Teaching


Gorilla is an ideal environment for teaching Research Methods, as students can get valuable experience in operationalising experiments, collecting data, and analysing the data collected.

The Experiment Tree makes the experimental design clear, which can often help students understand whether their experiment is adequately controlled.

  • Getting Started: When students are getting started it can be useful to provide them with an experiment where they can change the preconfigured manipulations. For instance, they may change the timing of a task.
  • Beginner: Next, students may start to tweak tasks an questionnaires. They may use different stimuli, to answer a different question. Or add questions to look at alternative correlations.
  • Branching Out: Next, students may start to author their own novel tasks in the code builder.
  • Expert: Finally, students may start to use the Scripting Tools or Code Editor.

We have a suite of tools that allow teachers to manage classrooms. These allow you to:

  • upload lists of class members
  • share resources with them, and
  • receive submissions from them.

For Masters students who may not have the time or inclination to learn to code, Gorilla offers a user-friendly environment in which to author completely novel tasks.

Our blog entry from December 2016 describes the UCL experience of teaching 1st year undergraduates with Gorilla.

Ethics Applications


We're often asked to provide draft text for an ethics application.

Gorilla

We will use Gorilla (www.gorilla.sc) to collect data for our study. Gorilla is a cloud software platform specifically for the behavioural sciences.

  • Hosting: Gorilla is hosted on Microsoft Azure within the EU (Republic of Ireland)
  • Traffic Encryption: All traffic to and from Gorilla is encrypted (TLS/SSL)
  • Database Encryption: The database is encrypted using industry-standard cryptography
  • Data Ownership: The experiment owner owns the research data that has been collected using Gorilla and has complete control over it
  • Data Protection: Gorilla is fully compliant with data protection legislation
  • BPS: Gorilla is fully compliant with BPS guidelines.
  • GDPR: Gorilla is fully compliant with GDPR.

Recruitment

  • Data Collection: Participants will take part via a desktop computer, laptop, tablet or phone from [anywhere in the world]
  • Consent: Participants will give consent within Gorilla [see supporting documentation]. Participant can opt to not give consent.
  • Recruitment Policy:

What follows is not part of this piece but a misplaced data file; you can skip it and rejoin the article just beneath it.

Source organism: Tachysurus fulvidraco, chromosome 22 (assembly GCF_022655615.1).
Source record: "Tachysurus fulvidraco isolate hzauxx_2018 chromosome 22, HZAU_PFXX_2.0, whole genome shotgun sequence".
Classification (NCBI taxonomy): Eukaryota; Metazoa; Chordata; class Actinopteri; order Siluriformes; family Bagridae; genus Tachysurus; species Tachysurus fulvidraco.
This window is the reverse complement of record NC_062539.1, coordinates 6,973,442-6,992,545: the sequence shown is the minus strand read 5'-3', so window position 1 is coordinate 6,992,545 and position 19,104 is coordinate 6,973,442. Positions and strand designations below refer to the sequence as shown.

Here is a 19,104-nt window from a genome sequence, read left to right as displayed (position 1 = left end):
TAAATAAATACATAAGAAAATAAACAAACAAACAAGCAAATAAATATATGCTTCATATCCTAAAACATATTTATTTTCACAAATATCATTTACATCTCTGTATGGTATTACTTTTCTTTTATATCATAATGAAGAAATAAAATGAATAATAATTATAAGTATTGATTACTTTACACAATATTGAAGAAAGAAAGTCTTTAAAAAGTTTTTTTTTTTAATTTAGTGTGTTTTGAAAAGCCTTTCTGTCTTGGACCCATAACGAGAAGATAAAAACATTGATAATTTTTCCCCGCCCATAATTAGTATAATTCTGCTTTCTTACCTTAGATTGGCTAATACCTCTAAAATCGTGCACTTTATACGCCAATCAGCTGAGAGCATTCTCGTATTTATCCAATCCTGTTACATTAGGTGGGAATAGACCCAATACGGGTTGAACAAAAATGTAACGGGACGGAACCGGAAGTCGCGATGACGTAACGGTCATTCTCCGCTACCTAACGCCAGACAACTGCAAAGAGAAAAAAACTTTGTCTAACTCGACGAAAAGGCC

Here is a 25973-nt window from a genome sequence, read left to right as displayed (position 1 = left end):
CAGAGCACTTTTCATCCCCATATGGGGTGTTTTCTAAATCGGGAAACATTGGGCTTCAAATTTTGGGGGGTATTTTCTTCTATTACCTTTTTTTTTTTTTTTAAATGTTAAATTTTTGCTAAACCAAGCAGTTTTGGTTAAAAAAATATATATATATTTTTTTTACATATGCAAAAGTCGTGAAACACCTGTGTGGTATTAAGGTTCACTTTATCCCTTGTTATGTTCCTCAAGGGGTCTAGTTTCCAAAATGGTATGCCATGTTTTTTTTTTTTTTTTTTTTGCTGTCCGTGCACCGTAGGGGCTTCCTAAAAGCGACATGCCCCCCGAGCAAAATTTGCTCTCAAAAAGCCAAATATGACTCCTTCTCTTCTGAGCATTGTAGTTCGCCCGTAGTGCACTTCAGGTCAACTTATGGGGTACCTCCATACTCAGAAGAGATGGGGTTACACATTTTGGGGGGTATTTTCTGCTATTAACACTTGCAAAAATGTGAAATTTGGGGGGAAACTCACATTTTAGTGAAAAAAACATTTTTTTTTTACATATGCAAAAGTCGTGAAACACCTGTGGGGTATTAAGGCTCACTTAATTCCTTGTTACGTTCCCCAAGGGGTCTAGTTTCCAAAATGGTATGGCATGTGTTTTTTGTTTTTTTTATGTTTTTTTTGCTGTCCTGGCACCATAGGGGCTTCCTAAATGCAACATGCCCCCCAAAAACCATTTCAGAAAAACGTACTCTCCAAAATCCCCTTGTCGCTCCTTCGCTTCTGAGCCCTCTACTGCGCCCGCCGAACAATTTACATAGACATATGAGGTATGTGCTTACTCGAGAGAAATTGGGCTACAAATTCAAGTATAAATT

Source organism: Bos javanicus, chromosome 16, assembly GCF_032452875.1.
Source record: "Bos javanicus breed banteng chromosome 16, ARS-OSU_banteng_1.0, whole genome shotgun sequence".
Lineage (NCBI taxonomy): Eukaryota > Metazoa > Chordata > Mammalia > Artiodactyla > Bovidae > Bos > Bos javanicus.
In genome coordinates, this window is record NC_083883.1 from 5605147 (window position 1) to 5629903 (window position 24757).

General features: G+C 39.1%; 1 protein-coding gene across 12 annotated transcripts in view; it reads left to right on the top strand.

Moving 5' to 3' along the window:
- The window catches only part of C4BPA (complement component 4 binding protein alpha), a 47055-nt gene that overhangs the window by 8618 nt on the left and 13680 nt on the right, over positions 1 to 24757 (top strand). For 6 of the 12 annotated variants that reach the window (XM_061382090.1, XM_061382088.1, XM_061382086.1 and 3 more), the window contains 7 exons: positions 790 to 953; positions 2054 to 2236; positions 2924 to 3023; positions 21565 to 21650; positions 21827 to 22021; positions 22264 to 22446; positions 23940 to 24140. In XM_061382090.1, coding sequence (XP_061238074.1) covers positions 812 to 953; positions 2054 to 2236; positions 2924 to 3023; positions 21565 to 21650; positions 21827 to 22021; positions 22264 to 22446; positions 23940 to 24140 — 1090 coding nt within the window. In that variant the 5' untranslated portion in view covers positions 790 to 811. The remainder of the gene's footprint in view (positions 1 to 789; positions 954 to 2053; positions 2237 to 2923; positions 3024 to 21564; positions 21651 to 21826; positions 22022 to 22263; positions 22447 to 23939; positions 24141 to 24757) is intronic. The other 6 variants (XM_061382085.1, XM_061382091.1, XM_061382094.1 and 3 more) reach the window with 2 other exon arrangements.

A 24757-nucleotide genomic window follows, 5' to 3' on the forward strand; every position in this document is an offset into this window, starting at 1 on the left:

• We will use an anonymous recruitment policy in Gorilla. Consequently, once data is collected it cannot be deleted as it cannot be identified. Participants can still withdraw from the experiment at any time by closing their browser.
      or
    • We will use a recruitment policy in Gorilla that provides participants with a unique an non-identifyable key [ABC123456] that allows them to withdraw their data after completing the experiment.
      or
    • We need to collect data from participants over several days and therefore want Gorilla to email participants to remind them to take part. Consequently participant email addresses will be uploaded to Gorilla.
      • To ensure complete confidentiality and data security, participants are first given a Public ID (ABC123456) which they can use to log in with.
      • Performance data is stored against a Private ID (X1Y2Z345).
      • The relationship between the email address and Public ID is stored separately from performance data.
      • The relationship between the Public ID and Private ID is stored separately from performance data.

Referencing


Don't thank us, cite us! :)

To refer to Gorilla in an ethics application, grant application or article for publication, please link to the main website.

We also recommend stating the date window within which data was collected, so that someone reading the study could cross-references this with our release notes.

Example Text

We used the Gorilla Experiment Builder to create and host our experiment (www.gorilla.sc). Data was collected between 01 Jan 2017 and 15 Jan 2017 (Anwyl-Irvine, Massonnié, Flitton, Kirkham & Evershed, 2018).

Citation:

Anwyl-Irvine, A., Massonnié, J., Flitton, A., Kirkham, N. and Evershed, J. (2018).
Gorilla in our Midst: An online behavioral experiment builder
bioRxiv, 438242
doi: https://doi.org/10.1101/438242

Publications and Preprints

A list of publications and pre-prints that cite Gorilla can be found here.